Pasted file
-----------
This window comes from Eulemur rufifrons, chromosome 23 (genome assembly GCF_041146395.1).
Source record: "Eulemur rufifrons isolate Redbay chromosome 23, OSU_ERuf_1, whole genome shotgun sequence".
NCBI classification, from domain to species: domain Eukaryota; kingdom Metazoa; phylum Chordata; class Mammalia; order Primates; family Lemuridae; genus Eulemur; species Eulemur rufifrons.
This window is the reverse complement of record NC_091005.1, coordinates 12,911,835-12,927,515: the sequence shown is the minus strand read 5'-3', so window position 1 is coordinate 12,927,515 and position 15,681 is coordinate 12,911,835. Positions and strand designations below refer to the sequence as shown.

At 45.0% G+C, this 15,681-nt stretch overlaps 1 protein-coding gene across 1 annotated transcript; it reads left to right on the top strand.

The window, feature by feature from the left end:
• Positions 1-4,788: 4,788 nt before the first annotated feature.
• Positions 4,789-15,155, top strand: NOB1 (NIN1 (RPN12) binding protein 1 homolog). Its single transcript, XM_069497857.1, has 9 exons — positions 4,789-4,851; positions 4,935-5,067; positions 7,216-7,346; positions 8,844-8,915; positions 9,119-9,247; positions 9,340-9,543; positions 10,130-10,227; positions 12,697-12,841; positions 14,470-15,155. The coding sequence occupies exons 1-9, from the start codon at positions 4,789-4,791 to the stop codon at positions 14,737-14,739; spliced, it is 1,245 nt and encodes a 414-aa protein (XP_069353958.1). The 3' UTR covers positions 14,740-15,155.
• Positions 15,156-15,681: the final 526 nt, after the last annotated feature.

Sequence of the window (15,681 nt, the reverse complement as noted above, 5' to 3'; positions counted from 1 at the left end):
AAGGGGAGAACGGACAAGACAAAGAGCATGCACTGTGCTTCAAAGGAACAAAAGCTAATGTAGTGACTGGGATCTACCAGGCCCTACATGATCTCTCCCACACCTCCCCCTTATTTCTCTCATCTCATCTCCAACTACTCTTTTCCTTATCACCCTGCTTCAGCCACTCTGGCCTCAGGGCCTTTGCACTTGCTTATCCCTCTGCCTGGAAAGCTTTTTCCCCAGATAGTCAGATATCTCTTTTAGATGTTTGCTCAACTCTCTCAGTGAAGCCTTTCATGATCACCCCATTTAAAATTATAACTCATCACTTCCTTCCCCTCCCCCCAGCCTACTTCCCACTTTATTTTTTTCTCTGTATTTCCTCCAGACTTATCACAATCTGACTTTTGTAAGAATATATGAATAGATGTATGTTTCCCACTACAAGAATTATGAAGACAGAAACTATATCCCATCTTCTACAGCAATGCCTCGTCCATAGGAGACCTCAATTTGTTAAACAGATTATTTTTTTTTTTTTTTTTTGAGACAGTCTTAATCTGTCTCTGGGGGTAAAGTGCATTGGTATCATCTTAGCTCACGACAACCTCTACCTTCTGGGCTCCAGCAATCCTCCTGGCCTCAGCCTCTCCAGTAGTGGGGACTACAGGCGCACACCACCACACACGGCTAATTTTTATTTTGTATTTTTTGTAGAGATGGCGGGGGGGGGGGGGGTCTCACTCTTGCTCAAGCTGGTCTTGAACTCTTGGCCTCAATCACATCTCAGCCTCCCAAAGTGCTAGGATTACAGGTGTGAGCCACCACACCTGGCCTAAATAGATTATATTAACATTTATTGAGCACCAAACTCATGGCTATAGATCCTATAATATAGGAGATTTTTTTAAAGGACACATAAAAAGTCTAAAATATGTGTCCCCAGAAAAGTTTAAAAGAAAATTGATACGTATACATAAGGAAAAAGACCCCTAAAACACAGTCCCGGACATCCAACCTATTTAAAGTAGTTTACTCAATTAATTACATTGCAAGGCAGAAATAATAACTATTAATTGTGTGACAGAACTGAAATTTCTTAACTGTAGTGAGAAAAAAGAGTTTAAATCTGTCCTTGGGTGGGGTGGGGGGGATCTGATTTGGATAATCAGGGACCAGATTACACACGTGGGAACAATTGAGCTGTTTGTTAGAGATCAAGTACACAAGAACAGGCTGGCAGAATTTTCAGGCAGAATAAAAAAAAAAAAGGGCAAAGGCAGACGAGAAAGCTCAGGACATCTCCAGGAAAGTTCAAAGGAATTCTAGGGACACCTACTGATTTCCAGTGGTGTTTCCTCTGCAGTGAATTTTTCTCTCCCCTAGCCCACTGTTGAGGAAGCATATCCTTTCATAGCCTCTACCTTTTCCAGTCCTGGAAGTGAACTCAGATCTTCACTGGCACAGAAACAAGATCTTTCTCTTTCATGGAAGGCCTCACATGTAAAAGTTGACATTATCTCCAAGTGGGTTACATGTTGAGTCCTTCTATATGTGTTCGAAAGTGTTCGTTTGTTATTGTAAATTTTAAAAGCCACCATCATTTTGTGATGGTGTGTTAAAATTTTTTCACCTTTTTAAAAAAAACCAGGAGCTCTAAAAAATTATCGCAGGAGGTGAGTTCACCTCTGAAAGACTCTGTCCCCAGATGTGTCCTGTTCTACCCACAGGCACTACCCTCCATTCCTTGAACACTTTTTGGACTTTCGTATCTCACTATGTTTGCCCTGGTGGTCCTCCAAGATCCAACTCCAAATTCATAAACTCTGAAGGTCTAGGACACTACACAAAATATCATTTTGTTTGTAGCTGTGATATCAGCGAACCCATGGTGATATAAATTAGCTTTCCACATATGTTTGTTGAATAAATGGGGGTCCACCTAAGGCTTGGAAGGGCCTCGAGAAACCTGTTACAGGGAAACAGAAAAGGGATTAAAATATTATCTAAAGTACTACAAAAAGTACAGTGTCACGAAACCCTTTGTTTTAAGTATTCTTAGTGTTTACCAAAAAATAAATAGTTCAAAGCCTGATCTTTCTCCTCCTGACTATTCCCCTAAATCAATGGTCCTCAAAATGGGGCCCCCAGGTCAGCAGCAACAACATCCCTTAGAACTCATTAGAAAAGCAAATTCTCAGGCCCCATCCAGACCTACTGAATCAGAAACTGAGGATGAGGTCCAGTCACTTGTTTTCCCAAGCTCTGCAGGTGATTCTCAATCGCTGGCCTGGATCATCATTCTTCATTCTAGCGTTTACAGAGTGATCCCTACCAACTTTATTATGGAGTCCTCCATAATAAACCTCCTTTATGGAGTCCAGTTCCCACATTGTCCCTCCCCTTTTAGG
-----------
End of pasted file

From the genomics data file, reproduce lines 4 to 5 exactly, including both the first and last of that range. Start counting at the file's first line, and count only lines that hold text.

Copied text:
This window is the reverse complement of record NC_091005.1, coordinates 12,911,835-12,927,515: the sequence shown is the minus strand read 5'-3', so window position 1 is coordinate 12,927,515 and position 15,681 is coordinate 12,911,835. Positions and strand designations below refer to the sequence as shown.

At 45.0% G+C, this 15,681-nt stretch overlaps 1 protein-coding gene across 1 annotated transcript; it reads left to right on the top strand.